NASA Needs a Hand Unloading Payloads on the Moon

Our interviews with NASA engineer Paul Kessler and HeroX CEO Christian Cotichini will guide you through the challenge.
Derya Ozdemir
The photo credit line may appear like thisHeroX

NASA wants you to get your best game on and seek a solution for one of its lunar-related problems, again: HeroX, a social network for crowdsourced solutions, just launched a brand-new challenge on account of the NASA Tournament Lab and NASA's Langley Research Center (LRC): "NASA's Lunar Delivery Challenge."


NASA's Artemis program aims to land the first woman and the next man on the surface of the Moon in 2024 and achieve a sustained human presence on the Moon in the next decade. But first, it has to tackle a series of obstacles to achieve this goal.

Today, NASA is urging you to find a way to unload payloads that will be arriving from Earth to the lunar surface with the goal of building a moon base, per the press release provided by HeroX.

The lucky citizen scientists will win up to $25,000 in total prizes to up to six teams, and they might even score an opportunity to meet with NASA engineers to present their ideas!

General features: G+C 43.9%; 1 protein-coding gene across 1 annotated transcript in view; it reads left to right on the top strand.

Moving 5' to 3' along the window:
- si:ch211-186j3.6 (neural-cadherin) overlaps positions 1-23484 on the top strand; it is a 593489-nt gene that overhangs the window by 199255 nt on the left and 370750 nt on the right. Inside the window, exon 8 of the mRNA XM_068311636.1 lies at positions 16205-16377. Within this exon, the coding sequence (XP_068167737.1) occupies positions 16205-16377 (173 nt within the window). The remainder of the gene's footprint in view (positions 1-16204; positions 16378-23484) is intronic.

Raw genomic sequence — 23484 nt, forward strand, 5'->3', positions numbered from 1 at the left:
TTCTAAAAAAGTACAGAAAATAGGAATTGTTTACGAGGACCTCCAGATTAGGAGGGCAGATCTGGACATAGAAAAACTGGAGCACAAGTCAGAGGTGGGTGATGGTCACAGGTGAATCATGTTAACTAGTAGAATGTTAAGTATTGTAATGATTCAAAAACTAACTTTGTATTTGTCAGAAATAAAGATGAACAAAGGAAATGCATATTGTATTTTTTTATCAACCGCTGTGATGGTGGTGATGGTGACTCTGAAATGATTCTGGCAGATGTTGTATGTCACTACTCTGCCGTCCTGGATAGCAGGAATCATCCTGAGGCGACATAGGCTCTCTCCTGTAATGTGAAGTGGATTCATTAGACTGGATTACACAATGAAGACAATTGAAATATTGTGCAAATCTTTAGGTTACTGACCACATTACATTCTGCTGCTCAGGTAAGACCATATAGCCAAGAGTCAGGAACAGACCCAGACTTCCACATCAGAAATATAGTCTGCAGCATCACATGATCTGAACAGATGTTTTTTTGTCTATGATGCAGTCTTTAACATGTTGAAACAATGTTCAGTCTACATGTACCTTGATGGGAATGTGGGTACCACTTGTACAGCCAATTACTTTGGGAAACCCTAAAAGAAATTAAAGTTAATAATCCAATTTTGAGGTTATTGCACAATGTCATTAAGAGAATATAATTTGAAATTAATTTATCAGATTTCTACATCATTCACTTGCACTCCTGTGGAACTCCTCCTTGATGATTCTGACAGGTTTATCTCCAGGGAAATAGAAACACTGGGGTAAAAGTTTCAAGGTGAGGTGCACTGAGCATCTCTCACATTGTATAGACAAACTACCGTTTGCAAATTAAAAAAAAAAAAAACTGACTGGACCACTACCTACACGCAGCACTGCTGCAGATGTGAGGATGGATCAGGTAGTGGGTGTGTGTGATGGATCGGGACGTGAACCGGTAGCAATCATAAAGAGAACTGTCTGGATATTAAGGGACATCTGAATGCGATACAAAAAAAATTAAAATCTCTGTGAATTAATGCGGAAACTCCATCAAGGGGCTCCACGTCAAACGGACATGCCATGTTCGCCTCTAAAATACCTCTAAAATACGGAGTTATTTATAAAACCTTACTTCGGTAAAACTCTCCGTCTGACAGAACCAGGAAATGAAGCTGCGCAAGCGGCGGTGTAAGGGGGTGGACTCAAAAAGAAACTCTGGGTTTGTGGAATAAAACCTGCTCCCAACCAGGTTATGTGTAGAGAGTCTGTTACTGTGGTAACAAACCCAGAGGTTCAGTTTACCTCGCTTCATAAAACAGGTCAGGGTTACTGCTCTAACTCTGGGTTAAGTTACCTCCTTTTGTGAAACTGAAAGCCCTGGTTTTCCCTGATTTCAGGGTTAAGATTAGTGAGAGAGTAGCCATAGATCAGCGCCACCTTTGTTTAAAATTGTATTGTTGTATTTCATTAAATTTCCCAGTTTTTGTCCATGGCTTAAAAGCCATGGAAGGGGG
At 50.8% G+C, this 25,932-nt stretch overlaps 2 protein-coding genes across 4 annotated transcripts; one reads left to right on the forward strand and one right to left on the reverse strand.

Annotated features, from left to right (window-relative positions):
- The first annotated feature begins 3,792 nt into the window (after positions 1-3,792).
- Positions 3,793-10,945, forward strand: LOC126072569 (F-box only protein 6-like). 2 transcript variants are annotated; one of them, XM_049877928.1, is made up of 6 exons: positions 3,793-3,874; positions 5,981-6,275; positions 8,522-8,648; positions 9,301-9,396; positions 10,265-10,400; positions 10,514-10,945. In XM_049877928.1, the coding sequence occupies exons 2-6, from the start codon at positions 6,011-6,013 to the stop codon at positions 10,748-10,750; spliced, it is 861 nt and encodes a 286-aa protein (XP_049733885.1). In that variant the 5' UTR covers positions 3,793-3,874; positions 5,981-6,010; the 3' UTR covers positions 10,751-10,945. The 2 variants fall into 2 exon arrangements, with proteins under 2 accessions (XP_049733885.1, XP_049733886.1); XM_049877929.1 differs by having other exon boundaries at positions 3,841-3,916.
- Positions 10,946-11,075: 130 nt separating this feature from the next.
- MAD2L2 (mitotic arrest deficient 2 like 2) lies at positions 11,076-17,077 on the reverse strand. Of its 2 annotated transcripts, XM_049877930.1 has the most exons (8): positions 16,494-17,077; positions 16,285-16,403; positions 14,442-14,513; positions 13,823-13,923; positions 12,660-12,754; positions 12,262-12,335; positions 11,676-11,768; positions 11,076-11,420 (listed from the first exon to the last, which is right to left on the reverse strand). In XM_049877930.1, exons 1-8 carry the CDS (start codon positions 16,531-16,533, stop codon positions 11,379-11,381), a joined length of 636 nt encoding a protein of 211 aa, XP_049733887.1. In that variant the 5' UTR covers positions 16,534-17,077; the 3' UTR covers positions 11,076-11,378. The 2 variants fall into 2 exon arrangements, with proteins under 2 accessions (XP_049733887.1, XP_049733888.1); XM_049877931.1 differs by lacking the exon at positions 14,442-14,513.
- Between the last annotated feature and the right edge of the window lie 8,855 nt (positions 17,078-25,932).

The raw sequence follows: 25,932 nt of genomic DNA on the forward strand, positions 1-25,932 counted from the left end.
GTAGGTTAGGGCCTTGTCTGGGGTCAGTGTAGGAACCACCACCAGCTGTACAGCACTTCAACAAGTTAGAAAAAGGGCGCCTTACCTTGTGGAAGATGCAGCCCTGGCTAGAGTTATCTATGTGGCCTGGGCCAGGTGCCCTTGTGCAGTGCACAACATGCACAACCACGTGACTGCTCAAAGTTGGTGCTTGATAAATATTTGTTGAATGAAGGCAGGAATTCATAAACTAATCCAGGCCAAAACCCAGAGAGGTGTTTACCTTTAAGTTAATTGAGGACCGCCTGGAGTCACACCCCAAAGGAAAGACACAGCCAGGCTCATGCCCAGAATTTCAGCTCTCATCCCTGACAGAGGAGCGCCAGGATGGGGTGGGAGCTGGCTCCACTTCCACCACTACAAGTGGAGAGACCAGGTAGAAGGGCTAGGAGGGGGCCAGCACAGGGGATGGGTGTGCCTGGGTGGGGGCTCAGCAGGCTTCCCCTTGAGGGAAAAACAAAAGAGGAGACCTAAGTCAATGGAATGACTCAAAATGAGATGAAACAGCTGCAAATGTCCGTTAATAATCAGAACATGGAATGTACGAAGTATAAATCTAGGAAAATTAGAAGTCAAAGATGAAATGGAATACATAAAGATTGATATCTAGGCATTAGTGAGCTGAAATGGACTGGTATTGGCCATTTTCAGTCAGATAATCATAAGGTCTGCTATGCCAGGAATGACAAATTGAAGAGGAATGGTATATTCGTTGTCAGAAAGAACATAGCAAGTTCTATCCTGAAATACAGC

Moving containers from zero- to low-gravity: What are the challenges?

What NASA needs is a lunar cargo handling system that is versatile enough to handle payloads ranging from small scientific tools to large rovers. This system needs to be able to unload them from various spacecraft, but NASA and its partners face many difficulties in moving shipping containers from zero- to low-gravity. 

"One of the biggest challenges is that you have to fit them on a launch vehicle, and the launch vehicle has a certain size of fairing that you can put things in," Paul Kessler, an Aerospace Vehicle Design and Mission Analyst at NASA’s LRC who is trying to come up with the issues that might arise during missions to the Moon and Mars, said to Interesting Engineering (IE) during an online interview. 

"Then you also have to consider the fact that mass is a big player. It costs a lot to send mass in space — both in dollars, but also in fuel," Kessler told IE. From launching the vehicle to landing on the lunar surface, mass plays a crucial role in every phase.